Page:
According to the panel majority, a key to resolving whether the use of the pharmacy logs violated the defendant's rights was not to get distracted with why the record was made, but rather to focus on whether there were kept in the ordinary course of business:

the undue focus on the law enforcement purpose of the records has little to do with whether they are business records under the Federal Rules of Evidence. What matters is that they were kept in the ordinary course of business. It is not uncommon for a business to perform certain tasks that it would not otherwise undertake in order to fulfill governmental regulations. This does not mean those records are not kept in the ordinary course of business. ... this court held that firearm records that gun shops were forced to maintain by law were business records since a company could lose corporate privileges for failing to maintain them properly. Id. at 1191. To hold otherwise here would violate precedent and move the inquiry beyond the rule's text. The regularly conducted activity here is selling pills containing pseudoephedrine; the purchase logs are kept in the course of that activity. Why they are kept is irrelevant at this stage.
Towns, _ F.3d at _ (emphasis added) (citing United States v. Veytia–Bravo, 603 F.2d 1187, 1191 (5th Cir. 1979))

The dissenting judge on the panel, Circuit Judge James E. Graves, Jr., took a different approach to the regular course of business determination. The judge disagreed with "the majority's statements that 'any claim concerning the records' accuracy is not the province of Rule 803(6)' and that 'accuracy does not control admissibility.'" Indeed, he objected to the majority's view that the issue of the confrontational status of the drug logs had already been determined by the circuit in other cases. In the dissenting judge's view, "[t]his Court has not decided whether pseudoephedrine logs constitute business records for purposes of Rule 803(6)." Towns, _ F.3d at _. In his view, the defendant's case not settle the issue.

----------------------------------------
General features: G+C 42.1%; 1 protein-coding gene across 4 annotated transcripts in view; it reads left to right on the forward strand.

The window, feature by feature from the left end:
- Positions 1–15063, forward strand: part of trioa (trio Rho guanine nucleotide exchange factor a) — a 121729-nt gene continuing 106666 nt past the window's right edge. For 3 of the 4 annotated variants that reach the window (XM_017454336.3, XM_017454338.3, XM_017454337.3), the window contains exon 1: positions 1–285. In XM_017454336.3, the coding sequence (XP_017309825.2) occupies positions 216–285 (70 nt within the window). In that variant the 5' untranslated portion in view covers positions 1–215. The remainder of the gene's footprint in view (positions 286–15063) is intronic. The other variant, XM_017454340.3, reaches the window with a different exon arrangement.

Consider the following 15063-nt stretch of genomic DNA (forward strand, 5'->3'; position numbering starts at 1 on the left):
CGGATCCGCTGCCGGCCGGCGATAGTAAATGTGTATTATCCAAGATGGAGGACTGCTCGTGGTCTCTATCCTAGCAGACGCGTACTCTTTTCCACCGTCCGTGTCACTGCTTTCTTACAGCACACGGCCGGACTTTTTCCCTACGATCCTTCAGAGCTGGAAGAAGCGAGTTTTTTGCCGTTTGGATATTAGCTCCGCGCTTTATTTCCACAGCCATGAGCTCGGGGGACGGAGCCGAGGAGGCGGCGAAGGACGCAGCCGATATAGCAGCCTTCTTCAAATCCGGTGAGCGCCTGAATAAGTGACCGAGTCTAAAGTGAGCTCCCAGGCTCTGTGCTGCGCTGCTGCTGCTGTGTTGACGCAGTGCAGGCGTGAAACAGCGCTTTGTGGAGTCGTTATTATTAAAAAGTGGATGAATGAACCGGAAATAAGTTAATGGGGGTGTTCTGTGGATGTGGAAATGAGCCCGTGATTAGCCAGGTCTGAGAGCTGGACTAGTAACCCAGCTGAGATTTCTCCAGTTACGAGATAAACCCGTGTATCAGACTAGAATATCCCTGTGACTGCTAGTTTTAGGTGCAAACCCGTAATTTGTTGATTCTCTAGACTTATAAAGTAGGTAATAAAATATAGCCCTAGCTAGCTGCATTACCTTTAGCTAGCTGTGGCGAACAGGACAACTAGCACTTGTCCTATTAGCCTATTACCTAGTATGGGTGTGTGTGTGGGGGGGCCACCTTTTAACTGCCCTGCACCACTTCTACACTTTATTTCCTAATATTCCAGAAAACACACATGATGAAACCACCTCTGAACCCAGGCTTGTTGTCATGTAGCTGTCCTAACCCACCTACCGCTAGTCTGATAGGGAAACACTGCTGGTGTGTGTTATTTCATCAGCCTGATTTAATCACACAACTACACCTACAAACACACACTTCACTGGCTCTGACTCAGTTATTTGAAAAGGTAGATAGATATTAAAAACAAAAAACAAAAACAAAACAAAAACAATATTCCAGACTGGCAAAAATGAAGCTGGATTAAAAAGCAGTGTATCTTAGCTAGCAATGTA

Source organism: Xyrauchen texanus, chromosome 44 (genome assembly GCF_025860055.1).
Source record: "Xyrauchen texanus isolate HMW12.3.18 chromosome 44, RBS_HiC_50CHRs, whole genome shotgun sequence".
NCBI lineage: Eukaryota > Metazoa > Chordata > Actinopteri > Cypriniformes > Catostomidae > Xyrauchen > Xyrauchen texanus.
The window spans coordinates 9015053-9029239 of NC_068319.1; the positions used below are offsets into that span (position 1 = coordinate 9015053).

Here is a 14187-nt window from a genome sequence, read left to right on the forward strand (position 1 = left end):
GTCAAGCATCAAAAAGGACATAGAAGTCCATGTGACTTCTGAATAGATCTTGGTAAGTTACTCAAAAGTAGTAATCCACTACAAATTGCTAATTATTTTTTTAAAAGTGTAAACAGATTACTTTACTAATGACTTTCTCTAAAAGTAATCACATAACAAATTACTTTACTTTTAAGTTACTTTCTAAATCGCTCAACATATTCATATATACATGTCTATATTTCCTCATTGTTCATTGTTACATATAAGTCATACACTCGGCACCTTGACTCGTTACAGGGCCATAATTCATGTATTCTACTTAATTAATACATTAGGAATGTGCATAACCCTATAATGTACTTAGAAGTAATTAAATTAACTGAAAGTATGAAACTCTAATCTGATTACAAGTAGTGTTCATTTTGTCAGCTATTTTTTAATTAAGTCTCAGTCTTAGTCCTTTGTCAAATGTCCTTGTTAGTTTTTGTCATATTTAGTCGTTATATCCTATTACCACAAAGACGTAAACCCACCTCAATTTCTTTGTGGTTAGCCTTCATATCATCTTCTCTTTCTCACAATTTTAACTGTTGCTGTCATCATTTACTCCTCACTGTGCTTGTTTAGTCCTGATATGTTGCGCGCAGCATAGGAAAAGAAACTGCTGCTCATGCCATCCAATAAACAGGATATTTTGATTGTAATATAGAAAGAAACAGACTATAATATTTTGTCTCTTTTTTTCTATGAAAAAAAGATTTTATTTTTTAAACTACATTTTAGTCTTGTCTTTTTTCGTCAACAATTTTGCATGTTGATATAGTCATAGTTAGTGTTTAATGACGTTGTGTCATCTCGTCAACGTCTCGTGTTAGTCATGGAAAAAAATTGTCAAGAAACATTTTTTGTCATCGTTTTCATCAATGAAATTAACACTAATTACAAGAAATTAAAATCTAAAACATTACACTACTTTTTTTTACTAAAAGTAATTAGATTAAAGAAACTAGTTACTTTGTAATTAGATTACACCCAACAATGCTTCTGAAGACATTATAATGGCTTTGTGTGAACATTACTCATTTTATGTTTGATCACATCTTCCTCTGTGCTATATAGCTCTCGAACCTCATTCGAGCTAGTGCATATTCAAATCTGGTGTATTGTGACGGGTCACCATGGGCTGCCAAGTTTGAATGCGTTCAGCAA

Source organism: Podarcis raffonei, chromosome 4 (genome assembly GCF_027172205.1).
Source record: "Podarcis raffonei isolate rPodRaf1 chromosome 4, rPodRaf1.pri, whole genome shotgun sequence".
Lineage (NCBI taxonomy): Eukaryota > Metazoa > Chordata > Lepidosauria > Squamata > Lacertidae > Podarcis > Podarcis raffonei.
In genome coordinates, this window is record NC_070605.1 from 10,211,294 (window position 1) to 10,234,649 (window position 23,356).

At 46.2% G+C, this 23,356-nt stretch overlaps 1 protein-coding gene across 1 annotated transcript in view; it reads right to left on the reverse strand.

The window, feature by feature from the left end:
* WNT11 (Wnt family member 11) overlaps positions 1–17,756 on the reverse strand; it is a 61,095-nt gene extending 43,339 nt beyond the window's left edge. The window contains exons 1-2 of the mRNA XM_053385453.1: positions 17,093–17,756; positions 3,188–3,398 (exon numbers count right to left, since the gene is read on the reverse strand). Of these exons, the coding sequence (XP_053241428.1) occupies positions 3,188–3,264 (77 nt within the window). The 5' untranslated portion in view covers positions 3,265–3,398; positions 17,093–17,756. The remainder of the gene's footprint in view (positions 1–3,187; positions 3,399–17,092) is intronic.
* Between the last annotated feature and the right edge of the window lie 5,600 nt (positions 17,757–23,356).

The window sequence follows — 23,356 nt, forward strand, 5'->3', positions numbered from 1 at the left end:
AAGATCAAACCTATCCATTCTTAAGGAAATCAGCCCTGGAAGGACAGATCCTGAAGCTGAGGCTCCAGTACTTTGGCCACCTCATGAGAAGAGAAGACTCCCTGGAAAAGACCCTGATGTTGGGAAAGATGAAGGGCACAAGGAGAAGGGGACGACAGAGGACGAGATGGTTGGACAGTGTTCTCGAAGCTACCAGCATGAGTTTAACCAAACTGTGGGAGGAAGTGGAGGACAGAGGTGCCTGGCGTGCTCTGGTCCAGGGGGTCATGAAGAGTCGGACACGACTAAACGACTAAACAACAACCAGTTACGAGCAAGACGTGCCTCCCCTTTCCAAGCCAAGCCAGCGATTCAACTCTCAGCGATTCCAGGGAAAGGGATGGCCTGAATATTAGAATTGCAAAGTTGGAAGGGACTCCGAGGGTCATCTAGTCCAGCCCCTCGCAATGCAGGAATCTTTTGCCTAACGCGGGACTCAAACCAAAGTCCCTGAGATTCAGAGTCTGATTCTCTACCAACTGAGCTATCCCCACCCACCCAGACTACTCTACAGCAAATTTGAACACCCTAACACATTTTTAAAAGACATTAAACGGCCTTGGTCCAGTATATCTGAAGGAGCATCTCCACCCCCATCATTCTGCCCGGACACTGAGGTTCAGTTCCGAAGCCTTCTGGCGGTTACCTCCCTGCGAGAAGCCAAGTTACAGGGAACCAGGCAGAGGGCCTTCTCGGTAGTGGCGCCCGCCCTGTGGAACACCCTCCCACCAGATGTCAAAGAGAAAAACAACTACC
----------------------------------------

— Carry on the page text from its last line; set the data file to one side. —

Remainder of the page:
In a sense, the judges on the panel were looking at different sides of the same coin. For the majority, the focus was whether the records were used in the normal course of business. If it is, then there is little need to probe the accuracy issue because the business demands generally guarantee the accuracy of the records. For the dissent, the matter was the reverse. One looked first for whether the record was accurate, one indication of which is that the record was used in the normal course of business. The majority's test is a rather formalistic one -- turning on whether the record was kept, or not kept, in the normal course of business? For the dissent, the test was more illusive: did the circumstances of the record's creation show that the record was reliable -- one sign of which was evidence of its use in the ordinary course of business.

Other pharmaceutical business record cases include: United States v. Mashek, 606 F.3d 922, 930 (8th Cir. 2010) (No. 09-2058) ("The pseudoephedrine logs were kept in the ordinary course of business pursuant to Iowa law and are business records under Federal Rule of Evidence 803(6). Business records under Rule 803(6) are non-testimonial statements, to which the Confrontation Clause does not apply.") (citations omitted); United States v. Fox, 487 Fed. App'x 165 (5th Cir. 2012) (per curiam) (No. 11-40191) (unpublished) (noting admission of pharmacy pseudoephedrine logs supported conviction)).